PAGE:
Archaeologists will begin probing an Iron Age fortress within sight of Britain’s highest mountain next week.
Dun Deardail, which overlooks Glen Nevis, was the scene of a fire so fierce it melted the rocks in its ramparts.
The mystery surrounding the vitrified fortress, 4km (2½ miles) west of Ben Nevis’s summit, has puzzled archaeologists and historians for decades.
A team will begin a dig on Monday to try to uncover clues as to how and why this fortress was abandoned and set alight by ancient inhabitants of the glen. Archaeologists, field assistants and volunteers will spend a fortnight on at the fort in a project run by the Nevis Landscape Partnership, AOC Archaeology and Forestry Commission Scotland.
The field-crew will build on last year’s archaeological findings which included part of a timber crossbeam from the original structure that experts can carbon-date to reveal, for the first time, when Dun Deardail was occupied and subsequently burned to the ground.
Martin Cook, director and head of fieldwork at AOC Archaeology, said: “It is hugely exciting to be back at Dun Deardail for the second season of the dig.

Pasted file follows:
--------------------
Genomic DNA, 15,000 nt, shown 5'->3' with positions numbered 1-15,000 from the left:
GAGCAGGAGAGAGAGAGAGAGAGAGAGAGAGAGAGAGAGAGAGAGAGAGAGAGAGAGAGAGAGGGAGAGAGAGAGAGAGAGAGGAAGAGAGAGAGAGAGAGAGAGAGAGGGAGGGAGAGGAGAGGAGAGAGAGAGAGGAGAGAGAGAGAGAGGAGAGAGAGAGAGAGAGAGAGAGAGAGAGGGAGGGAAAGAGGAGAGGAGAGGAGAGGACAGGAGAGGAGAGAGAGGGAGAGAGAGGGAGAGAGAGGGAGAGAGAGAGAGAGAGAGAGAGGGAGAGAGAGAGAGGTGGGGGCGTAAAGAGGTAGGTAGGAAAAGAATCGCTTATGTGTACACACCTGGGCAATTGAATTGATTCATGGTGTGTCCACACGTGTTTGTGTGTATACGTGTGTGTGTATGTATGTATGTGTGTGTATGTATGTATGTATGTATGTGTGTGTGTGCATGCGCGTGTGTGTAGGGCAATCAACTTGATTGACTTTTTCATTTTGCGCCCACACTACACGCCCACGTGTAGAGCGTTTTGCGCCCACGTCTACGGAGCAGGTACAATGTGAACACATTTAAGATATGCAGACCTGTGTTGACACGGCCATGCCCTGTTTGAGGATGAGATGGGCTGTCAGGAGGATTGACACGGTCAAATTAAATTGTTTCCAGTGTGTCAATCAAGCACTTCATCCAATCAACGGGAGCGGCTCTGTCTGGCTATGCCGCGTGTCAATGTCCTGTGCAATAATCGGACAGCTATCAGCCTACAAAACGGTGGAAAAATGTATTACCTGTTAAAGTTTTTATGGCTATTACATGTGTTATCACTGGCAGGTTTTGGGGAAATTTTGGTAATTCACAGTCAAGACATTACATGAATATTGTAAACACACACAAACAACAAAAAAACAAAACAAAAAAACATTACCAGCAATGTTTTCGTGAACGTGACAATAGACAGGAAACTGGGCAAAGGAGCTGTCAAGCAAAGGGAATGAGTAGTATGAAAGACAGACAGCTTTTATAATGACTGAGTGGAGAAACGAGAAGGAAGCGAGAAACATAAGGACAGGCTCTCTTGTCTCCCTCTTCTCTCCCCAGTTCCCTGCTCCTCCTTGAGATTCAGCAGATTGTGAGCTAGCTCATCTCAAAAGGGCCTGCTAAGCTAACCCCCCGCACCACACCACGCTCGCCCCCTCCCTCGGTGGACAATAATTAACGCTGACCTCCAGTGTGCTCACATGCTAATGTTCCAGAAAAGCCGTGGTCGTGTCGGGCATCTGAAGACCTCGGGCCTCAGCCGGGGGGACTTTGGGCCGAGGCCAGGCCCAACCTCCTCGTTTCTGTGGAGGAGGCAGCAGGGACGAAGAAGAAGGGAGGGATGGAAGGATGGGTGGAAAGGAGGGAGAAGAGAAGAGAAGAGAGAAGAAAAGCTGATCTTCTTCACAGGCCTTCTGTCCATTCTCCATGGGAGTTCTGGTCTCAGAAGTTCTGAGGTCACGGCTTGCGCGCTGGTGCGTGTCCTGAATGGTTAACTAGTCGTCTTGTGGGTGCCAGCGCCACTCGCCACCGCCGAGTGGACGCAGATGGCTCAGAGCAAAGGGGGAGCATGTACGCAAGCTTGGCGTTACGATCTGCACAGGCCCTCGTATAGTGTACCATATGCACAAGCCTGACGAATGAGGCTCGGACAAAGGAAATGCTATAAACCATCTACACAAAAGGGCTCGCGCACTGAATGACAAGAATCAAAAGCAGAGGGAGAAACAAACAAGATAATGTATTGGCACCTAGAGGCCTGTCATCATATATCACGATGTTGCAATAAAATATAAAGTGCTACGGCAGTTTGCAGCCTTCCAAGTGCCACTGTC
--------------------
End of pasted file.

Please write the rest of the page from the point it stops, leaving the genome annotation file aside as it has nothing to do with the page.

“This year, as well as excavating across the rampart we will also be digging in the central area of the fort. We hope this will help us establish who was living there and what they were doing. Last year we found evidence of possible structures and activity areas.
“We cannot wait to find out more about these this year.”
The organisations involved will also host the Dun Deardail archaeology festival midway through the archaeological dig on Saturday 20 August at the Braveheart Car Park in Glen Nevis.
The family event is free and organisers said visitors will be able to experience the rich history and heritage of Scotland.
Iron Age guides will demonstrate ancient crafts and cooking and AOC Archaeology will be running a free shuttle bus up to Dun Deardail, high in Glen Nevis.
Matt Ritchie, Forestry Commission Scotland archaeologist and project manager, said: “The one thing we know for sure about Dun Deardail is that it was once destroyed by a blaze so intense that it melted the very rocks of the rampart.
“This project means we can look forward to learning a lot more about this enigmatic site over the next few years. The first year of the excavation was hugely successful, combining volunteer opportunities with exciting new archaeological research.
“Dun Deardail is a great hillfort with an intriguing story to discover. Let us hope this ambitious project can unravel Dun Deardail’s many secrets.”
The Iron Age fort lies a few metres off the route of the West Highland Way, overlooking Glen Nevis and the western flanks of Ben Nevis.